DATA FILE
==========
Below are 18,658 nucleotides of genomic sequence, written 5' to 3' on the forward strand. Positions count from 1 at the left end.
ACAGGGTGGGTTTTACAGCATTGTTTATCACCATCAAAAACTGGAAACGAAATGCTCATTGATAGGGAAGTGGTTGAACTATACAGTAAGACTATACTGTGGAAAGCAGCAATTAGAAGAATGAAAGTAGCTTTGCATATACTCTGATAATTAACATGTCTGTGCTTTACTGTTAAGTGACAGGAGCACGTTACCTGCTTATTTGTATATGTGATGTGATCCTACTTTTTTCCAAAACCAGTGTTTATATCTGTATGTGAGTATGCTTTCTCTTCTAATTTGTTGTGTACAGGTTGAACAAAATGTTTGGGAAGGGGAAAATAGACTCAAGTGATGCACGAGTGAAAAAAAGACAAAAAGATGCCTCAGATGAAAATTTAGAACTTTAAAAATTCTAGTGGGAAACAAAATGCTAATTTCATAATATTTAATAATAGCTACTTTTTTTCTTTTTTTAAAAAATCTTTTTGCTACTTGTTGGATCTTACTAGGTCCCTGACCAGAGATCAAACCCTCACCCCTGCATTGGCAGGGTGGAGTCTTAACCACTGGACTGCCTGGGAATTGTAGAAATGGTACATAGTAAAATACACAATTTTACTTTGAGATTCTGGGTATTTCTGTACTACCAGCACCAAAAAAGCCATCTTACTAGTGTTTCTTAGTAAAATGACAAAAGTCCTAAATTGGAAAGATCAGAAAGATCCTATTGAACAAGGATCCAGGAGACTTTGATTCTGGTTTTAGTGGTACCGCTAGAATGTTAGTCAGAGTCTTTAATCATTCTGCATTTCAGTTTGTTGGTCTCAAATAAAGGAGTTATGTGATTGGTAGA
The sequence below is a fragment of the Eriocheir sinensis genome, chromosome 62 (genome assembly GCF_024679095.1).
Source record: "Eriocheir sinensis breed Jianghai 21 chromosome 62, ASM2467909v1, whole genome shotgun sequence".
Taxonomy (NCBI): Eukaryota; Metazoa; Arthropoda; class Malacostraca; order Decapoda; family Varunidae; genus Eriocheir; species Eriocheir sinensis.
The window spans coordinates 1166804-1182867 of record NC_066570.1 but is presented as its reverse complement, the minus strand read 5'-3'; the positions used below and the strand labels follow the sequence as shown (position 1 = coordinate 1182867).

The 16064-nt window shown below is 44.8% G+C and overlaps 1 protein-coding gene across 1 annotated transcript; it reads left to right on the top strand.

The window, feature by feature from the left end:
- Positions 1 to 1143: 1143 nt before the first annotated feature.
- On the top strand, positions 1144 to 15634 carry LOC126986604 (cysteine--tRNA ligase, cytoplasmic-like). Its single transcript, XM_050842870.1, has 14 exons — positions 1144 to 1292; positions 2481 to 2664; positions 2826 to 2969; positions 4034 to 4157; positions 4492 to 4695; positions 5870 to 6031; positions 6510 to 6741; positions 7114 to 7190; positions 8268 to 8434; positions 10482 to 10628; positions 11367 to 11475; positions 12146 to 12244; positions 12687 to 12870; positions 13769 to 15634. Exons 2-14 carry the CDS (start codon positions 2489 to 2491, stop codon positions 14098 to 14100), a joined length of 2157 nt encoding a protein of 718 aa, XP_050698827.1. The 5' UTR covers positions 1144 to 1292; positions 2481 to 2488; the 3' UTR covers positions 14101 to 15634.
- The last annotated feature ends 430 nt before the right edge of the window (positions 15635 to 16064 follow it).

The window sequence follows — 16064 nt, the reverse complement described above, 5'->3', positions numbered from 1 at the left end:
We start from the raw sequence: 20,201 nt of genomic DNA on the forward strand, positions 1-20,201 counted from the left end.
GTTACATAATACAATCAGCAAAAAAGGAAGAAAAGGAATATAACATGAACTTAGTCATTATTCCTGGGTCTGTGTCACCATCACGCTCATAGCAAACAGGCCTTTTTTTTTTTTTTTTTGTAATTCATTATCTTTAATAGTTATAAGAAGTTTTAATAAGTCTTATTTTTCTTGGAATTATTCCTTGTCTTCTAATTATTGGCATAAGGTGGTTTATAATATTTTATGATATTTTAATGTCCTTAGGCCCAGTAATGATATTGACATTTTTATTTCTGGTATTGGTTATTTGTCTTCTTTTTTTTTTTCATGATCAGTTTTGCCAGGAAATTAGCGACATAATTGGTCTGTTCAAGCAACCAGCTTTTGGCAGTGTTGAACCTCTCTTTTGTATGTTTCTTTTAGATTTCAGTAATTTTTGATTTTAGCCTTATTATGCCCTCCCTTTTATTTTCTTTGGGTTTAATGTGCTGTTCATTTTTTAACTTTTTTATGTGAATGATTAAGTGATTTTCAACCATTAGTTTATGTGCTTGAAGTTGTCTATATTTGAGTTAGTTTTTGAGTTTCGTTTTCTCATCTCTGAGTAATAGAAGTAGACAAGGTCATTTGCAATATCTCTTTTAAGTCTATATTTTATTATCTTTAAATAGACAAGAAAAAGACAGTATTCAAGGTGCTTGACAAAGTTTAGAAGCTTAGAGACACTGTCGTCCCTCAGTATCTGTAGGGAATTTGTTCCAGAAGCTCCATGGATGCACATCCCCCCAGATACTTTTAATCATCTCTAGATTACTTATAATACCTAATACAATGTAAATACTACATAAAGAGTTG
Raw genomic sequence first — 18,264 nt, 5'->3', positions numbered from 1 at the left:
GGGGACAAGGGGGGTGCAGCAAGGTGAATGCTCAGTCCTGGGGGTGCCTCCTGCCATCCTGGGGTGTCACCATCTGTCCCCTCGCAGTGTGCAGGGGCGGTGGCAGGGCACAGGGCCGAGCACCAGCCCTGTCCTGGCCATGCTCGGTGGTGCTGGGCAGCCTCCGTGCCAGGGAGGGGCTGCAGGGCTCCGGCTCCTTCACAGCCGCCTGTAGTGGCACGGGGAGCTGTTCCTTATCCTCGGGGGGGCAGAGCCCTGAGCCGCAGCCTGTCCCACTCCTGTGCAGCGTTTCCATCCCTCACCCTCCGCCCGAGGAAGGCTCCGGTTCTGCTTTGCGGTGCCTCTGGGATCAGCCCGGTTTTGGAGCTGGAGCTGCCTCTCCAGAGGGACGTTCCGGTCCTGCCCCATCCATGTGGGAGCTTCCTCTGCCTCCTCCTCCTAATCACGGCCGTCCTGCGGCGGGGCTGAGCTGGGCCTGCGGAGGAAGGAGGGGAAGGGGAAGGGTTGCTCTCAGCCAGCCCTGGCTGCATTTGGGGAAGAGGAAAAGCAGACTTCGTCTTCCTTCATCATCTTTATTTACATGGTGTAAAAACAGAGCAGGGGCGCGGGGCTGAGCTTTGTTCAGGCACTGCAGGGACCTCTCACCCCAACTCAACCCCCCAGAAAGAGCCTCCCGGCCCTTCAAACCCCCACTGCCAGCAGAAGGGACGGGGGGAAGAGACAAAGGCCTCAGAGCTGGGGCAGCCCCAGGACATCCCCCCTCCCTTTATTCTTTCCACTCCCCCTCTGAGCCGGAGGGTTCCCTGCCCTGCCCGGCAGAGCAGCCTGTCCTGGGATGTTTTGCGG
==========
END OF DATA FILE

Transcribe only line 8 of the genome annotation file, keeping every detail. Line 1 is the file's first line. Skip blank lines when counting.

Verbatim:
The window, feature by feature from the left end: